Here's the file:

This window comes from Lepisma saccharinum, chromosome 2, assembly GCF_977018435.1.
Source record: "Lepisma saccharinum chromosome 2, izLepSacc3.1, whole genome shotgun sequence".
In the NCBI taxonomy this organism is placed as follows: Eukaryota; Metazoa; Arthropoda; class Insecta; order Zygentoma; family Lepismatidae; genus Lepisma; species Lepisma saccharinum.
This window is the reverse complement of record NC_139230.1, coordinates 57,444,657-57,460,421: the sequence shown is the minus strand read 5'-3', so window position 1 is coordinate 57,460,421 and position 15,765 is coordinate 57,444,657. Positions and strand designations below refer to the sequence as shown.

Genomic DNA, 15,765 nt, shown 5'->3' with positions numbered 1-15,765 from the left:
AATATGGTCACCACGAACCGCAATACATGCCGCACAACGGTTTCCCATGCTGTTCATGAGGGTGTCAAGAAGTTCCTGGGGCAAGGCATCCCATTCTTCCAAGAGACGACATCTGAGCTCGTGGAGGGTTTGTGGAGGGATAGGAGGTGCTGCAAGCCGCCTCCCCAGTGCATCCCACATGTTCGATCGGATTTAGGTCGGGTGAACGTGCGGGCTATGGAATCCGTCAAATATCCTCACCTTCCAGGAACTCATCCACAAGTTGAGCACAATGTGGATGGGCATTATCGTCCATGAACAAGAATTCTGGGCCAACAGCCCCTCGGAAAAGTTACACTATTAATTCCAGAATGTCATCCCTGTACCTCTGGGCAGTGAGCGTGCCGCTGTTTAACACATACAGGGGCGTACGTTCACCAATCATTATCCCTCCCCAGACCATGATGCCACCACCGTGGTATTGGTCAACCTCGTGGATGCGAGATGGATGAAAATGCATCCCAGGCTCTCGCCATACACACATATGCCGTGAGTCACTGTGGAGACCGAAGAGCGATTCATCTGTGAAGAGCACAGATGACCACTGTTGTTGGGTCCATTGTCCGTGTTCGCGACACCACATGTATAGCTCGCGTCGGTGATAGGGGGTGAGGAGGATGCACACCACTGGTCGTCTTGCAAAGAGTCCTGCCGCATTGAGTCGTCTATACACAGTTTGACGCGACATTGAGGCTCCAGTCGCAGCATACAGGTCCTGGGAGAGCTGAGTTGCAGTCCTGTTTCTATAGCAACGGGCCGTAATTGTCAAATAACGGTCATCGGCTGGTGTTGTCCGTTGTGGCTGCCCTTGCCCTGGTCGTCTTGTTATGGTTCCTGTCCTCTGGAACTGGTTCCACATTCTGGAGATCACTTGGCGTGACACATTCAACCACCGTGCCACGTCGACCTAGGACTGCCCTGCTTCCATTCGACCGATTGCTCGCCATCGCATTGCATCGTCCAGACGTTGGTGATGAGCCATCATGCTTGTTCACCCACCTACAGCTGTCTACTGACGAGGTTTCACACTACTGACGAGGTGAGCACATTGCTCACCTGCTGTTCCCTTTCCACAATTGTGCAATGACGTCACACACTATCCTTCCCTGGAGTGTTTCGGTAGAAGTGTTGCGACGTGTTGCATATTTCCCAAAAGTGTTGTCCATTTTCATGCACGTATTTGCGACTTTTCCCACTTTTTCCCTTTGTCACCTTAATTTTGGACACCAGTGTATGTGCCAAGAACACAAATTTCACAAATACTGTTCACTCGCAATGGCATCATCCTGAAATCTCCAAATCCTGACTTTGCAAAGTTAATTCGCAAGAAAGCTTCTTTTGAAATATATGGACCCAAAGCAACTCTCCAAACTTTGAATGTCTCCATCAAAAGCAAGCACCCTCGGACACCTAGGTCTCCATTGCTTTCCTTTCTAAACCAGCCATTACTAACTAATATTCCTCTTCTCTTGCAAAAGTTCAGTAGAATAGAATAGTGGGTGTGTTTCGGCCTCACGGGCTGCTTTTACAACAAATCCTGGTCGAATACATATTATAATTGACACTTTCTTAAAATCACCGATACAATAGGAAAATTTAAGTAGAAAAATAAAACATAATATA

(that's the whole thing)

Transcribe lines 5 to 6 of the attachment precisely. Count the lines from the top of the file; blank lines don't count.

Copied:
Genomic DNA, 15,765 nt, shown 5'->3' with positions numbered 1-15,765 from the left:
AATATGGTCACCACGAACCGCAATACATGCCGCACAACGGTTTCCCATGCTGTTCATGAGGGTGTCAAGAAGTTCCTGGGGCAAGGCATCCCATTCTTCCAAGAGACGACATCTGAGCTCGTGGAGGGTTTGTGGAGGGATAGGAGGTGCTGCAAGCCGCCTCCCCAGTGCATCCCACATGTTCGATCGGATTTAGGTCGGGTGAACGTGCGGGCTATGGAATCCGTCAAATATCCTCACCTTCCAGGAACTCATCCACAAGTTGAGCACAATGTGGATGGGCATTATCGTCCATGAACAAGAATTCTGGGCCAACAGCCCCTCGGAAAAGTTACACTATTAATTCCAGAATGTCATCCCTGTACCTCTGGGCAGTGAGCGTGCCGCTGTTTAACACATACAGGGGCGTACGTTCACCAATCATTATCCCTCCCCAGACCATGATGCCACCACCGTGGTATTGGTCAACCTCGTGGATGCGAGATGGATGAAAATGCATCCCAGGCTCTCGCCATACACACATATGCCGTGAGTCACTGTGGAGACCGAAGAGCGATTCATCTGTGAAGAGCACAGATGACCACTGTTGTTGGGTCCATTGTCCGTGTTCGCGACACCACATGTATAGCTCGCGTCGGTGATAGGGGGTGAGGAGGATGCACACCACTGGTCGTCTTGCAAAGAGTCCTGCCGCATTGAGTCGTCTATACACAGTTTGACGCGACATTGAGGCTCCAGTCGCAGCATACAGGTCCTGGGAGAGCTGAGTTGCAGTCCTGTTTCTATAGCAACGGGCCGTAATTGTCAAATAACGGTCATCGGCTGGTGTTGTCCGTTGTGGCTGCCCTTGCCCTGGTCGTCTTGTTATGGTTCCTGTCCTCTGGAACTGGTTCCACATTCTGGAGATCACTTGGCGTGACACATTCAACCACCGTGCCACGTCGACCTAGGACTGCCCTGCTTCCATTCGACCGATTGCTCGCCATCGCATTGCATCGTCCAGACGTTGGTGATGAGCCATCATGCTTGTTCACCCACCTACAGCTGTCTACTGACGAGGTTTCACACTACTGACGAGGTGAGCACATTGCTCACCTGCTGTTCCCTTTCCACAATTGTGCAATGACGTCACACACTATCCTTCCCTGGAGTGTTTCGGTAGAAGTGTTGCGACGTGTTGCATATTTCCCAAAAGTGTTGTCCATTTTCATGCACGTATTTGCGACTTTTCCCACTTTTTCCCTTTGTCACCTTAATTTTGGACACCAGTGTATGTGCCAAGAACACAAATTTCACAAATACTGTTCACTCGCAATGGCATCATCCTGAAATCTCCAAATCCTGACTTTGCAAAGTTAATTCGCAAGAAAGCTTCTTTTGAAATATATGGACCCAAAGCAACTCTCCAAACTTTGAATGTCTCCATCAAAAGCAAGCACCCTCGGACACCTAGGTCTCCATTGCTTTCCTTTCTAAACCAGCCATTACTAACTAATATTCCTCTTCTCTTGCAAAAGTTCAGTAGAATAGAATAGTGGGTGTGTTTCGGCCTCACGGGCTGCTTTTACAACAAATCCTGGTCGAATACATATTATAATTGACACTTTCTTAAAATCACCGATACAATAGGAAAATTTAAGTAGAAAAATAAAACATAATATA